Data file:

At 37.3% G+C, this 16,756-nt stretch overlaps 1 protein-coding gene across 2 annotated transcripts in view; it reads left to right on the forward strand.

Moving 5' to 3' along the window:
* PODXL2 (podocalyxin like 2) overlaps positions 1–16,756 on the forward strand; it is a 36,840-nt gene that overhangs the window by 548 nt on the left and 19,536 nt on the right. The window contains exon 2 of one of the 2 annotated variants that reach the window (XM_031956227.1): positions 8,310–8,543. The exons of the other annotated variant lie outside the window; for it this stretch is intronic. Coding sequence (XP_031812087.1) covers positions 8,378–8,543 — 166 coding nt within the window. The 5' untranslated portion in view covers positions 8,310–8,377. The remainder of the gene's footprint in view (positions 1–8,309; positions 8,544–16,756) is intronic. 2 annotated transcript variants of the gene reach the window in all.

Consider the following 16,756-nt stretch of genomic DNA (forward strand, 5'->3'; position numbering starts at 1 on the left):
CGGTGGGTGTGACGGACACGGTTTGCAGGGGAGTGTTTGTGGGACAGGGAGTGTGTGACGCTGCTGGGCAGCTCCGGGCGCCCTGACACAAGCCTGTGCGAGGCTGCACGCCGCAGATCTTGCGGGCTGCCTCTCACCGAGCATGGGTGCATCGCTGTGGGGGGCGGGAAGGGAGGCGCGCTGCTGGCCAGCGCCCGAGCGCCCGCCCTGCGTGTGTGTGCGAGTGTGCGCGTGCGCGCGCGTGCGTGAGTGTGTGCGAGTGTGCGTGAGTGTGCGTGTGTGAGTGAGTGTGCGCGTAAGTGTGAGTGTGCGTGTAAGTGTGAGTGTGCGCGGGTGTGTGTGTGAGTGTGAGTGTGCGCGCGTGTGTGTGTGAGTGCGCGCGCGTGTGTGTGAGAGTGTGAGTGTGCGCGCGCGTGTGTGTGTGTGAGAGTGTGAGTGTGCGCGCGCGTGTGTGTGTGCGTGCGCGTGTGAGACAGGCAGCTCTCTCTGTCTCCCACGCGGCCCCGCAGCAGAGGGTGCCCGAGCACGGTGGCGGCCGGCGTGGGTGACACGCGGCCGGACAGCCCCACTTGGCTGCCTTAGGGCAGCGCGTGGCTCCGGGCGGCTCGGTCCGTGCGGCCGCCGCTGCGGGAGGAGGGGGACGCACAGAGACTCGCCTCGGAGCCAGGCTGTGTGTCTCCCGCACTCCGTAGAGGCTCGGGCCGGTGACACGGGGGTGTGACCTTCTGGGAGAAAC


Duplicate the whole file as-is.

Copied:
At 37.3% G+C, this 16,756-nt stretch overlaps 1 protein-coding gene across 2 annotated transcripts in view; it reads left to right on the forward strand.

Moving 5' to 3' along the window:
* PODXL2 (podocalyxin like 2) overlaps positions 1–16,756 on the forward strand; it is a 36,840-nt gene that overhangs the window by 548 nt on the left and 19,536 nt on the right. The window contains exon 2 of one of the 2 annotated variants that reach the window (XM_031956227.1): positions 8,310–8,543. The exons of the other annotated variant lie outside the window; for it this stretch is intronic. Coding sequence (XP_031812087.1) covers positions 8,378–8,543 — 166 coding nt within the window. The 5' untranslated portion in view covers positions 8,310–8,377. The remainder of the gene's footprint in view (positions 1–8,309; positions 8,544–16,756) is intronic. 2 annotated transcript variants of the gene reach the window in all.

Consider the following 16,756-nt stretch of genomic DNA (forward strand, 5'->3'; position numbering starts at 1 on the left):
CGGTGGGTGTGACGGACACGGTTTGCAGGGGAGTGTTTGTGGGACAGGGAGTGTGTGACGCTGCTGGGCAGCTCCGGGCGCCCTGACACAAGCCTGTGCGAGGCTGCACGCCGCAGATCTTGCGGGCTGCCTCTCACCGAGCATGGGTGCATCGCTGTGGGGGGCGGGAAGGGAGGCGCGCTGCTGGCCAGCGCCCGAGCGCCCGCCCTGCGTGTGTGTGCGAGTGTGCGCGTGCGCGCGCGTGCGTGAGTGTGTGCGAGTGTGCGTGAGTGTGCGTGTGTGAGTGAGTGTGCGCGTAAGTGTGAGTGTGCGTGTAAGTGTGAGTGTGCGCGGGTGTGTGTGTGAGTGTGAGTGTGCGCGCGTGTGTGTGTGAGTGCGCGCGCGTGTGTGTGAGAGTGTGAGTGTGCGCGCGCGTGTGTGTGTGTGAGAGTGTGAGTGTGCGCGCGCGTGTGTGTGTGCGTGCGCGTGTGAGACAGGCAGCTCTCTCTGTCTCCCACGCGGCCCCGCAGCAGAGGGTGCCCGAGCACGGTGGCGGCCGGCGTGGGTGACACGCGGCCGGACAGCCCCACTTGGCTGCCTTAGGGCAGCGCGTGGCTCCGGGCGGCTCGGTCCGTGCGGCCGCCGCTGCGGGAGGAGGGGGACGCACAGAGACTCGCCTCGGAGCCAGGCTGTGTGTCTCCCGCACTCCGTAGAGGCTCGGGCCGGTGACACGGGGGTGTGACCTTCTGGGAGAAAC